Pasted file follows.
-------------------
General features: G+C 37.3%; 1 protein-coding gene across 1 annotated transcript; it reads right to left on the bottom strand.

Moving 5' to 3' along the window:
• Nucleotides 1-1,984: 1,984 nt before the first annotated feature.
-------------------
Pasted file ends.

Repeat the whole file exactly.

General features: G+C 37.3%; 1 protein-coding gene across 1 annotated transcript; it reads right to left on the bottom strand.

Moving 5' to 3' along the window:
• Nucleotides 1-1,984: 1,984 nt before the first annotated feature.